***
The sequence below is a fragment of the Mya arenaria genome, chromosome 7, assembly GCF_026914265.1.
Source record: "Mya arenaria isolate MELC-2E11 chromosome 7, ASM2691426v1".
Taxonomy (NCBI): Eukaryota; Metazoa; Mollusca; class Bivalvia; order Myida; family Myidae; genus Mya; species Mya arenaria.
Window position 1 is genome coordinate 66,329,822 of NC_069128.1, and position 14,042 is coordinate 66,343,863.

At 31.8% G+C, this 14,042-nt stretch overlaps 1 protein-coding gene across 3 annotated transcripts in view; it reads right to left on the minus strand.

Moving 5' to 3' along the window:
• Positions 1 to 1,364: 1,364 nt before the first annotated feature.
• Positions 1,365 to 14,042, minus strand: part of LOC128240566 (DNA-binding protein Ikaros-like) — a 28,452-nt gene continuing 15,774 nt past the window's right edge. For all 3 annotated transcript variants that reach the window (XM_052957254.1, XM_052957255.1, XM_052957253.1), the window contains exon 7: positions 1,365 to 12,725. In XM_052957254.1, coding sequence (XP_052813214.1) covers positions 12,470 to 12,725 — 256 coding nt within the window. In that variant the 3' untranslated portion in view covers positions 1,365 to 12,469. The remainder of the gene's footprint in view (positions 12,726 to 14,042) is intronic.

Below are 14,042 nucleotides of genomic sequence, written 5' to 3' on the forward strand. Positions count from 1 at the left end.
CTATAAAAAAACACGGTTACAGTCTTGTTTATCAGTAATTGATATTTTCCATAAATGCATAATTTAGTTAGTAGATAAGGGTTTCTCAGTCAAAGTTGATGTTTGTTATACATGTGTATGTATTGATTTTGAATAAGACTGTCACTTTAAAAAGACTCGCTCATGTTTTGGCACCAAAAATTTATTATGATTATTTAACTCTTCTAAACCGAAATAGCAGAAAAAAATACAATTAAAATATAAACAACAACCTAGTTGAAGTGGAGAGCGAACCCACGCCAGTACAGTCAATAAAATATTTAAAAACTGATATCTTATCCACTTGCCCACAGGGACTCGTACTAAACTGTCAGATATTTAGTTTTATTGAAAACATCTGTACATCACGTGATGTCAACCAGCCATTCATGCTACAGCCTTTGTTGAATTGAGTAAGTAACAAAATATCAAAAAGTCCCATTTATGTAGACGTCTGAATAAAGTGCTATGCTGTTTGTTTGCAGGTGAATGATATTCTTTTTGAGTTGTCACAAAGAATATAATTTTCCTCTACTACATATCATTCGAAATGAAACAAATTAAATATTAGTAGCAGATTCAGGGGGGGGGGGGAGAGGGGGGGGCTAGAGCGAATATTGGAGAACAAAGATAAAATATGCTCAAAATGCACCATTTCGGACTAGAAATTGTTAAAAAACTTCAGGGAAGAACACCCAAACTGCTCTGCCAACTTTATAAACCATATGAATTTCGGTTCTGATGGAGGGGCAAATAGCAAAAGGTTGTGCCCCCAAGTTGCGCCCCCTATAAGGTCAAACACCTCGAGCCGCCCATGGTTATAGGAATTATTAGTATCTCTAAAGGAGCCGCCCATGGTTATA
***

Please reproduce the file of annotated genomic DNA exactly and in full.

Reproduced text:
The sequence below is a fragment of the Mya arenaria genome, chromosome 7, assembly GCF_026914265.1.
Source record: "Mya arenaria isolate MELC-2E11 chromosome 7, ASM2691426v1".
Taxonomy (NCBI): Eukaryota; Metazoa; Mollusca; class Bivalvia; order Myida; family Myidae; genus Mya; species Mya arenaria.
Window position 1 is genome coordinate 66,329,822 of NC_069128.1, and position 14,042 is coordinate 66,343,863.

At 31.8% G+C, this 14,042-nt stretch overlaps 1 protein-coding gene across 3 annotated transcripts in view; it reads right to left on the minus strand.

Moving 5' to 3' along the window:
• Positions 1 to 1,364: 1,364 nt before the first annotated feature.
• Positions 1,365 to 14,042, minus strand: part of LOC128240566 (DNA-binding protein Ikaros-like) — a 28,452-nt gene continuing 15,774 nt past the window's right edge. For all 3 annotated transcript variants that reach the window (XM_052957254.1, XM_052957255.1, XM_052957253.1), the window contains exon 7: positions 1,365 to 12,725. In XM_052957254.1, coding sequence (XP_052813214.1) covers positions 12,470 to 12,725 — 256 coding nt within the window. In that variant the 3' untranslated portion in view covers positions 1,365 to 12,469. The remainder of the gene's footprint in view (positions 12,726 to 14,042) is intronic.

Below are 14,042 nucleotides of genomic sequence, written 5' to 3' on the forward strand. Positions count from 1 at the left end.
CTATAAAAAAACACGGTTACAGTCTTGTTTATCAGTAATTGATATTTTCCATAAATGCATAATTTAGTTAGTAGATAAGGGTTTCTCAGTCAAAGTTGATGTTTGTTATACATGTGTATGTATTGATTTTGAATAAGACTGTCACTTTAAAAAGACTCGCTCATGTTTTGGCACCAAAAATTTATTATGATTATTTAACTCTTCTAAACCGAAATAGCAGAAAAAAATACAATTAAAATATAAACAACAACCTAGTTGAAGTGGAGAGCGAACCCACGCCAGTACAGTCAATAAAATATTTAAAAACTGATATCTTATCCACTTGCCCACAGGGACTCGTACTAAACTGTCAGATATTTAGTTTTATTGAAAACATCTGTACATCACGTGATGTCAACCAGCCATTCATGCTACAGCCTTTGTTGAATTGAGTAAGTAACAAAATATCAAAAAGTCCCATTTATGTAGACGTCTGAATAAAGTGCTATGCTGTTTGTTTGCAGGTGAATGATATTCTTTTTGAGTTGTCACAAAGAATATAATTTTCCTCTACTACATATCATTCGAAATGAAACAAATTAAATATTAGTAGCAGATTCAGGGGGGGGGGGGAGAGGGGGGGGCTAGAGCGAATATTGGAGAACAAAGATAAAATATGCTCAAAATGCACCATTTCGGACTAGAAATTGTTAAAAAACTTCAGGGAAGAACACCCAAACTGCTCTGCCAACTTTATAAACCATATGAATTTCGGTTCTGATGGAGGGGCAAATAGCAAAAGGTTGTGCCCCCAAGTTGCGCCCCCTATAAGGTCAAACACCTCGAGCCGCCCATGGTTATAGGAATTATTAGTATCTCTAAAGGAGCCGCCCATGGTTATA